In heaven, Joel's good deeds are weighed against his sins, and the scales are evenly balanced. Hence his soul can be sent neither to Paradise, nor to the Inferno. He must wander the earth again until he gathers in three Gifts of Pure Virtue to tip the heavenly scales in his favor.

And Joel is returned to wander the earth again in the incarnation of his long lost identical twin brother.

He arrives in Constanisa, Romania. There, at the inn, bandits are robbing a Jew, who is readily giving up all of his belongings, excepting one. The bandits kill the Jew for it, only to discover that it was a little sack filled with soil from the Holy Land. (According to Orthodox tradition, great virtue is accrued upon death if one is buried with as much as a handful of the holy soil.) Joel picks up the little sack -- the first Gift of Pure Virtue to bring to heaven.

Joel continues on his quest for other Gifts. His longing for his family, as well as for Pesha, brings him to his own home town of Samosc. He arrives at the house of his family for the first Passover night. His  wife and his sons are frightened by his return from the dead, but Joel calms them by presenting himself as his long lost identical twin brother Jechiel. Meanwhile the house is raided the the Czarist police. Joel's son Joseph is suspected of being a revolutionary because of his friendship with the rabbi's son who is reputed to be a revolutionary leader. The old rabbi (Abraham Teitelbaum) himself is brought in for questioning. The police chief (Misha Fishzon) orders the rabbi to remove his hat out of respect for the law. The rabbi remains in his skull cap because the Orthodox faith forbids him to go bareheaded, but the cap is knocked off his head. The old rabbi runs for his cap. He is being jeered and beaten, and he dies of heart failure.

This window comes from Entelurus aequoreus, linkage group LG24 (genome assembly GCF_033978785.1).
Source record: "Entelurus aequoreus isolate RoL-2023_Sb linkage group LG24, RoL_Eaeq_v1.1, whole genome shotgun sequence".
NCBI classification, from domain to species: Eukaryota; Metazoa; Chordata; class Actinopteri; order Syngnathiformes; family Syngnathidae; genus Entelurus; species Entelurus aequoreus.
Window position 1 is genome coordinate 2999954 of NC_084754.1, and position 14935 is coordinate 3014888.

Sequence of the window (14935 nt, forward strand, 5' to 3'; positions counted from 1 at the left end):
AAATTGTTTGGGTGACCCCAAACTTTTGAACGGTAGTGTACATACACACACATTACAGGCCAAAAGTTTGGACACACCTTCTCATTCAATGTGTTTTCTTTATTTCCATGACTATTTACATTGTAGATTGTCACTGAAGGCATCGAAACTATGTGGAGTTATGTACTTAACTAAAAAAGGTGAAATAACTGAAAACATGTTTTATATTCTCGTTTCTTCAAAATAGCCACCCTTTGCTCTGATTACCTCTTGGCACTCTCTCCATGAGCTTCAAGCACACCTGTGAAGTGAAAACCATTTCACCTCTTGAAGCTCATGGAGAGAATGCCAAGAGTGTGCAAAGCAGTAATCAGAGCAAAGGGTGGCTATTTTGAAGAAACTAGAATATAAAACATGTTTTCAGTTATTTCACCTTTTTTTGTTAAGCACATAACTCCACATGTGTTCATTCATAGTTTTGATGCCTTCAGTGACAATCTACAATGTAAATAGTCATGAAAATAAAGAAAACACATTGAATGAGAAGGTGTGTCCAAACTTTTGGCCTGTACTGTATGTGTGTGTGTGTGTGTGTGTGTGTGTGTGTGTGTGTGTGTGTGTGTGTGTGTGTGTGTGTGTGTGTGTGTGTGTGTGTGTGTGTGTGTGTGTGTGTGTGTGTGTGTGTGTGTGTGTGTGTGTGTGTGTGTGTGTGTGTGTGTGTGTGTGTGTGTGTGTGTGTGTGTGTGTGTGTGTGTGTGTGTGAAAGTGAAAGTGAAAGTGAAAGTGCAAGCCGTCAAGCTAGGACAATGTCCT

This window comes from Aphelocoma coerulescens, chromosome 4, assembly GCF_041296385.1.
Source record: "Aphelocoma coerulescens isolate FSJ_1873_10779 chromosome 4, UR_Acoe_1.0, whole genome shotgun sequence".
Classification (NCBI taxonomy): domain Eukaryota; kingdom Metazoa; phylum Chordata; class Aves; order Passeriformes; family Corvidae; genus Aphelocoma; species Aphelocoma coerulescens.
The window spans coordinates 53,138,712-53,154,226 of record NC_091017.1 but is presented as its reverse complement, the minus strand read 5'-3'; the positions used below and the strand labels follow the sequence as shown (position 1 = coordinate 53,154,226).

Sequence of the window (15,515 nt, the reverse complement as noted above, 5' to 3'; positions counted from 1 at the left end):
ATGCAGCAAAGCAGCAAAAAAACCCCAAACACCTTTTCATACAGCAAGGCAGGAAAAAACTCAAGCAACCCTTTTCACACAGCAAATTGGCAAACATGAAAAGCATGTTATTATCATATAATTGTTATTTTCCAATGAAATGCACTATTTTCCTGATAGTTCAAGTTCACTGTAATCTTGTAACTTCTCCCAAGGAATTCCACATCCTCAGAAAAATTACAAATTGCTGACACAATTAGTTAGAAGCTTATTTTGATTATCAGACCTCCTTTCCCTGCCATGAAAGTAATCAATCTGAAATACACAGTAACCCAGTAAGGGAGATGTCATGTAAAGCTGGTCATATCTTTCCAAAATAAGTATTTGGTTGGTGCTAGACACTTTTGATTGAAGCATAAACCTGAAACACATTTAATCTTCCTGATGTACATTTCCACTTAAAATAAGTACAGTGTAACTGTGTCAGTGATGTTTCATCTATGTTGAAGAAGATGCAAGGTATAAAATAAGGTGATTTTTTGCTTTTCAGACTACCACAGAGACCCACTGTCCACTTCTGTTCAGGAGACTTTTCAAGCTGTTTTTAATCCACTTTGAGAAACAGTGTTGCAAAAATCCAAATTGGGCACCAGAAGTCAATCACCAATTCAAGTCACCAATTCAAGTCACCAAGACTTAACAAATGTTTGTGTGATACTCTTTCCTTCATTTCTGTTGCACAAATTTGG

Joel picks up the skull cap -- the second Gift of Pure Virtue.

On his further wanderings he reaches Brandenburg in Germany, where a young Jewish girl had just been found guilty of desecrating an exalted Germanic procession in her presence. She is to be punished by having her tied to the tail of a horse and dragged through the street until she is dead. Before her execution, the girl asks for some pins. She sticks the pins into her flesh, fastening the hem of her dress, so that her body may not be exposed while she is dragged through the streets.

Joel picks up a blood-covered pin of the martyred maiden -- the third Gift of Pure Virtue.

He returns to heaven where he now finds his wife Mirel who could no longer live without him.

The three gifts gathered in by him tilt the heavenly scales in his favor, and the gates of Paradise are opened to him and his wife. But he does not wish to abandon himself to heavenly bliss while there is so much misery on earth. He wishes to play the violin accompanied by the heavenly orchestra and have the earth's inhabitants hear the divine music.

The merciful God grants him his wish, and the celestial airs fill heaven and earth.

The dances were arranged by Lillian Shapero, the settings and costumes were by H. A. Condell. The Stage Manager was Leib Kadison, Morris Belavsky and Isidore Elgard were the Assistant Stage Managers. Maurice Strassberg was the Wig Designer; Isadore Lash, the Librarian. Lyrics were from the works of I. L. Peretz. 

1 -- From the playbill for "The Three Gifts", 1945. Courtesy of the New York Public Library Billy Rose Theatre Collection.